I found the car easy to park and to manoeuvre in tight situations, with a good steering lock (plus usefully-weighted steering – at all speeds), and the standard-fit reversing camera was very handy, especially at night. Proximity warning sensors are also installed, helping vehicle positioning.
The ‘boot’ is spacious, even with all the rear seats in use (for dimensions as measured by me, please see our ‘Tech. Spec.’ section). When fewer passengers are on board, and more luggage space is needed, it is easy to rapidly fold forward the two-thirds:one-third ratio sections of the rear seat back.
With the seatbacks folded forwards the forward section of the floor isn’t perfectly horizontal (the seat backs rise slightly towards the front), but nearly so. According to Suzuki’s figures the capacity of the ‘boot’ ranges between 289 to 642 litres (10.21 to 22.67 cu.ft). (As a point of interest, in fact this is only marginally smaller in capacity than the load compartment of the larger S-Cross that I road tested recently).
In everyday motoring reality this means that the Vitara benefits from a spacious and versatile load compartment.
Beneath the boot floor is a handy wide, shallow tray, housing the tyre inflation kit but in addition it provides room for other small objects.
On each side of the main boot is a compact but useful ‘walled’ compartment that I found very useful too in daily use, for items such as cameras, hot drinks flasks, etc.
During my week of driving, during which I covered approximately 360 miles, the overall consumption figure achieved was 47.7 miles per gallon. This included town, country lane and open road travelling, and was very close to the official WLTP ‘Combined’ figure of 48.4 mpg for the ALLGRIP Select four wheel model (it’s worth noting too that it’s an impressive 53.0 mpg for the front wheel drive SZ-T variant). I reckon that’s pretty good for an all wheel drive SUV in real world use. Of course if you don’t feel that you need four wheel drive, you could gain £1,800 on the purchase price and around 4.6 miles for every gallon used (WLTP Combined consumption figure), if you opt for a front wheel drive version.
An excellent compact SUV. A friend described it as ‘A happy car’; I agree. I found it fun to drive, spacious, practical, economical and likeable – and the Vitara promises to give reliable service for the long-term, as has been proven with Suzuki models over many years. As covered in my text, my only reservation personally is the compromised leg room for the centre passenger, when carried, in the rear seat, but for many buyers this wouldn’t be a problem.
I feel that the Vitara represents good value for money too, and current customer savings of £2,750 off the list price make the Vitara even more appealing at the moment (9th December 2022), but check with your local Suzuki dealer, and/or Suzuki’s website, for current offers from the firm. For example, the website currently advises that if you buy a new Suzuki before 31st December 2022, it will come with two years’ free servicing (always, in each case, check for terms and conditions applicable).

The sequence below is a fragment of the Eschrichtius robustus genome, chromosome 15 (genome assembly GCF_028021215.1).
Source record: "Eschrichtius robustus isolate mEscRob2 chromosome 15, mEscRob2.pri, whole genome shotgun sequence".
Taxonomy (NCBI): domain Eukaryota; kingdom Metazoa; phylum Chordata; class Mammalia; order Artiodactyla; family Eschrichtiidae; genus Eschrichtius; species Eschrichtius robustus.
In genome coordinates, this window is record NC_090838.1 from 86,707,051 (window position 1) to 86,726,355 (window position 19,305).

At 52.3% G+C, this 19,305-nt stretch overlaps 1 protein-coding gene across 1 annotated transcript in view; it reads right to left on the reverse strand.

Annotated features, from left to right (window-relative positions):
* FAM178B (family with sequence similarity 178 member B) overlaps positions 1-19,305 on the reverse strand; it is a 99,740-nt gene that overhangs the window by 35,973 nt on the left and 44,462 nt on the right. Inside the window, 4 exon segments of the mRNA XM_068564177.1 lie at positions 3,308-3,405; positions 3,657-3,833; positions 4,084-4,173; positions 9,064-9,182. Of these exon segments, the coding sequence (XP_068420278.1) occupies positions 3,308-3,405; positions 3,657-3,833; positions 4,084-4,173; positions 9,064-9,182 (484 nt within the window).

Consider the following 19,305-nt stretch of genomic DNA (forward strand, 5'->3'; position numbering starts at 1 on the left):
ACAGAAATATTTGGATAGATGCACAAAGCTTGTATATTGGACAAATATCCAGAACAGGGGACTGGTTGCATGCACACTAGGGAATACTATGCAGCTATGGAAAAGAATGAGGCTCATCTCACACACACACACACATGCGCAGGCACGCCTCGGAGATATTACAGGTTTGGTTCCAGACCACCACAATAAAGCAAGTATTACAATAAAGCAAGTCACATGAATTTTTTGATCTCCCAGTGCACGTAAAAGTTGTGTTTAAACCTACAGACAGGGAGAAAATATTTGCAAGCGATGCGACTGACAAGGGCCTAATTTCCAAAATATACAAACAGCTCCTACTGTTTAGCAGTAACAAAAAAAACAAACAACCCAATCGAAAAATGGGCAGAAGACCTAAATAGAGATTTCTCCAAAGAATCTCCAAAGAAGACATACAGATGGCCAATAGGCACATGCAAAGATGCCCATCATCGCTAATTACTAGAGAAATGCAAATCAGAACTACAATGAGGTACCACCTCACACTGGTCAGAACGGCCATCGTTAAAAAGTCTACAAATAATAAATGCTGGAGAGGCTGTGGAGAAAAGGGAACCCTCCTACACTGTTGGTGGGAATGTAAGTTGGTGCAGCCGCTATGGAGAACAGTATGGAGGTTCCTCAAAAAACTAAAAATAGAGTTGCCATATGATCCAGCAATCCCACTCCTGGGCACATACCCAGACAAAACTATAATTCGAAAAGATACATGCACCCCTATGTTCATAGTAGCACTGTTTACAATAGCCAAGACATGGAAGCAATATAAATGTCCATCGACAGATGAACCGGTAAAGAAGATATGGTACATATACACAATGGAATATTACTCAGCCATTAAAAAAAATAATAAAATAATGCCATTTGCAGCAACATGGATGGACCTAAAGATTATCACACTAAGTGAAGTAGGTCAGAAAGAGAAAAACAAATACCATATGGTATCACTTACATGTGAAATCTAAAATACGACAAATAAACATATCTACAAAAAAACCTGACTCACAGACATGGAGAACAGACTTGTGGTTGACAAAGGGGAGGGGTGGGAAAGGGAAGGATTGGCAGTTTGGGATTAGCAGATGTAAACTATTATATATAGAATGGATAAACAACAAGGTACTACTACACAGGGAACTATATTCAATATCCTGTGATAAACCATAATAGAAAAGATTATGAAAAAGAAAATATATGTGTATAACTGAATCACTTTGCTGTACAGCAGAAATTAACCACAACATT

Wheels-Alive Tech. Spec. in Brief:
Suzuki Full Hybrid Vitara ALLGRIP SZ5
List price as tested: £30,134 (including £835 for the two tone metallic paintwork – ‘Ice Greyish Blue Metallic’ main bodywork, with ‘Cosmic Black Pearl Metallic’ roof).
However, please see Suzuki UK’s website for current offers, notably at the time of writing a ‘customer saving’ of £2,750 from Vitara list prices, in this case the total is £27,384.
Note 1: Starting ‘On The Road’ list price £29,299, or + £535 making £29,834 with single tone Metallic paintwork, or +£835 for two tone metallic paintwork, totalling £30,134 as above, for our test car). Currently deduct £2,750 from these figures, as above.
Note 2: Vitara prices currently start at £20,999 (after deducting a Suzuki ‘customer saving’ offer of £2,750) for the front wheel drive ‘Mild Hybrid’ Boosterjet (turbocharged) SZ-T.
Note 3: The Vitara range-topper SZ5 ‘Full Hybrid’ model in front wheel drive form starts at £24,749 (again, after deducting a Suzuki ‘customer saving’ offer of £2,750).
The figures below apply to the Full Hybrid ALLGRIP SZ5 model:
Propulsion: K15C, 1462cc four cylinder 16 valve petrol plus 140 volt Full Hybrid system, driving through an Auto Gear Shift (AGS) six speed transmission
Power: 115 PS @ 6,000 rpm
Torque: 138 Nm (101 lb.ft) @ 4,400 rpm
0 – 62 mph: 13.5 sec
Top speed: 111 mph
CO2 emissions: 132 g/km (WLTP)
‘Official’ Combined fuel consumption: 48.4 mpg (WLTP)
Actual fuel consumption achieved on test drive: 47.7 mpg over 360 miles
Fuel tank capacity: 47 litres (10.34 Imp. gallons)
Approximate driving range on full tank at our achieved mpg: 490+ miles
Length: 4,175 mm (13.70 ft)
Width: 1,775 mm (5.82 ft)
Height: 1,610 mm (5.28 ft)
Ground clearance: 175 mm (6.89 in)
Kerb weight: 1,315 kg (2,899 lb)
Capacity (Suzuki figures): 289 to 642 litres (10.21 to 22.67 cu.ft)
Luggage compartment approximate measurements (by Kim):
Length of load bed (seats up): 77 cm (30.5 in)
Available length of load compartment (seats down) – Note: measurement taken in approximately mid-way setting of front seats on runners, so length can be slightly more, or less, depending on seat positions): 152 cm (60 in)
Width of luggage compartment (max.): 140 cm (55 in)
Width of luggage compartment (min.): 104 cm (41 in)
Height (from floor to beneath roof tailgate cross-beam): 75 cm (29.5 in)
Warranty: Three years/60,000 miles (and 12 year anti-perforation warranty), and with one year AA Suzuki Assistance.